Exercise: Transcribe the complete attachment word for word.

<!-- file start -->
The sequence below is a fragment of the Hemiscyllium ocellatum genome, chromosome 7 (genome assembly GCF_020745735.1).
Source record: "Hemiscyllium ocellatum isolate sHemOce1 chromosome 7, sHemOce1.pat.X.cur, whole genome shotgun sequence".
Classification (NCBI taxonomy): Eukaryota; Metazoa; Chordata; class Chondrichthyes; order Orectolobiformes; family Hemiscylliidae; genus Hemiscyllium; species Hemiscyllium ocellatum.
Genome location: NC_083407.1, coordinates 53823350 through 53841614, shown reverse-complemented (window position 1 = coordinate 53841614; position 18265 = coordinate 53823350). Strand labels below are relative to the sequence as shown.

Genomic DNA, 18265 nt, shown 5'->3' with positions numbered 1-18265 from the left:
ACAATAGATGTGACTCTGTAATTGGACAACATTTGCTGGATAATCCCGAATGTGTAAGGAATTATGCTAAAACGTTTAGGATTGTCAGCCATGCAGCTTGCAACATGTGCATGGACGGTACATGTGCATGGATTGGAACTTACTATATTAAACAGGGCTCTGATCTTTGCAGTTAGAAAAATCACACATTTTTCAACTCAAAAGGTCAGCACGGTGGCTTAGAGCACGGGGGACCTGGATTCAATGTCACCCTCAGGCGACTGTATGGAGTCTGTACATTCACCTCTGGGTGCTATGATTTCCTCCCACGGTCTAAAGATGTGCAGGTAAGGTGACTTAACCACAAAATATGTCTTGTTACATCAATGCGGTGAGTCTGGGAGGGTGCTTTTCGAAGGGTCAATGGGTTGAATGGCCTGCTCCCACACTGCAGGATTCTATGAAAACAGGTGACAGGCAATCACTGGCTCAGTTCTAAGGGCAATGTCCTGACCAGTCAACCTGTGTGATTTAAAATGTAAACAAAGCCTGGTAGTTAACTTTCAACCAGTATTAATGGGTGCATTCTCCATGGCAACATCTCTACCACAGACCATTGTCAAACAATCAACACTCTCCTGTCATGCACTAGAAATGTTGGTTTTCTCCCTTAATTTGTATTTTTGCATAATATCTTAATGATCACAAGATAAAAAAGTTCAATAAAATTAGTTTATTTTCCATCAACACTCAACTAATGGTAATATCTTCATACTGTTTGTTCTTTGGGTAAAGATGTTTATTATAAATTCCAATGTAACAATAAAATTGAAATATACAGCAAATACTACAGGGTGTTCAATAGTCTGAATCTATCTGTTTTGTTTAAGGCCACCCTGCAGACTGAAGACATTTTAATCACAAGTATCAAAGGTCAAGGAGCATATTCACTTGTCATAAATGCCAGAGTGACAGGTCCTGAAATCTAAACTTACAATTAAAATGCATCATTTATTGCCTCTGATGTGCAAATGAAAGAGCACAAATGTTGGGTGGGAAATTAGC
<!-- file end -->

The sequence below is a fragment of the Hemiscyllium ocellatum genome, chromosome 7 (genome assembly GCF_020745735.1).
Source record: "Hemiscyllium ocellatum isolate sHemOce1 chromosome 7, sHemOce1.pat.X.cur, whole genome shotgun sequence".
Classification (NCBI taxonomy): Eukaryota; Metazoa; Chordata; class Chondrichthyes; order Orectolobiformes; family Hemiscylliidae; genus Hemiscyllium; species Hemiscyllium ocellatum.
Genome location: NC_083407.1, coordinates 53823350 through 53841614, shown reverse-complemented (window position 1 = coordinate 53841614; position 18265 = coordinate 53823350). Strand labels below are relative to the sequence as shown.

Genomic DNA, 18265 nt, shown 5'->3' with positions numbered 1-18265 from the left:
ACAATAGATGTGACTCTGTAATTGGACAACATTTGCTGGATAATCCCGAATGTGTAAGGAATTATGCTAAAACGTTTAGGATTGTCAGCCATGCAGCTTGCAACATGTGCATGGACGGTACATGTGCATGGATTGGAACTTACTATATTAAACAGGGCTCTGATCTTTGCAGTTAGAAAAATCACACATTTTTCAACTCAAAAGGTCAGCACGGTGGCTTAGAGCACGGGGGACCTGGATTCAATGTCACCCTCAGGCGACTGTATGGAGTCTGTACATTCACCTCTGGGTGCTATGATTTCCTCCCACGGTCTAAAGATGTGCAGGTAAGGTGACTTAACCACAAAATATGTCTTGTTACATCAATGCGGTGAGTCTGGGAGGGTGCTTTTCGAAGGGTCAATGGGTTGAATGGCCTGCTCCCACACTGCAGGATTCTATGAAAACAGGTGACAGGCAATCACTGGCTCAGTTCTAAGGGCAATGTCCTGACCAGTCAACCTGTGTGATTTAAAATGTAAACAAAGCCTGGTAGTTAACTTTCAACCAGTATTAATGGGTGCATTCTCCATGGCAACATCTCTACCACAGACCATTGTCAAACAATCAACACTCTCCTGTCATGCACTAGAAATGTTGGTTTTCTCCCTTAATTTGTATTTTTGCATAATATCTTAATGATCACAAGATAAAAAAGTTCAATAAAATTAGTTTATTTTCCATCAACACTCAACTAATGGTAATATCTTCATACTGTTTGTTCTTTGGGTAAAGATGTTTATTATAAATTCCAATGTAACAATAAAATTGAAATATACAGCAAATACTACAGGGTGTTCAATAGTCTGAATCTATCTGTTTTGTTTAAGGCCACCCTGCAGACTGAAGACATTTTAATCACAAGTATCAAAGGTCAAGGAGCATATTCACTTGTCATAAATGCCAGAGTGACAGGTCCTGAAATCTAAACTTACAATTAAAATGCATCATTTATTGCCTCTGATGTGCAAATGAAAGAGCACAAATGTTGGGTGGGAAATTAGC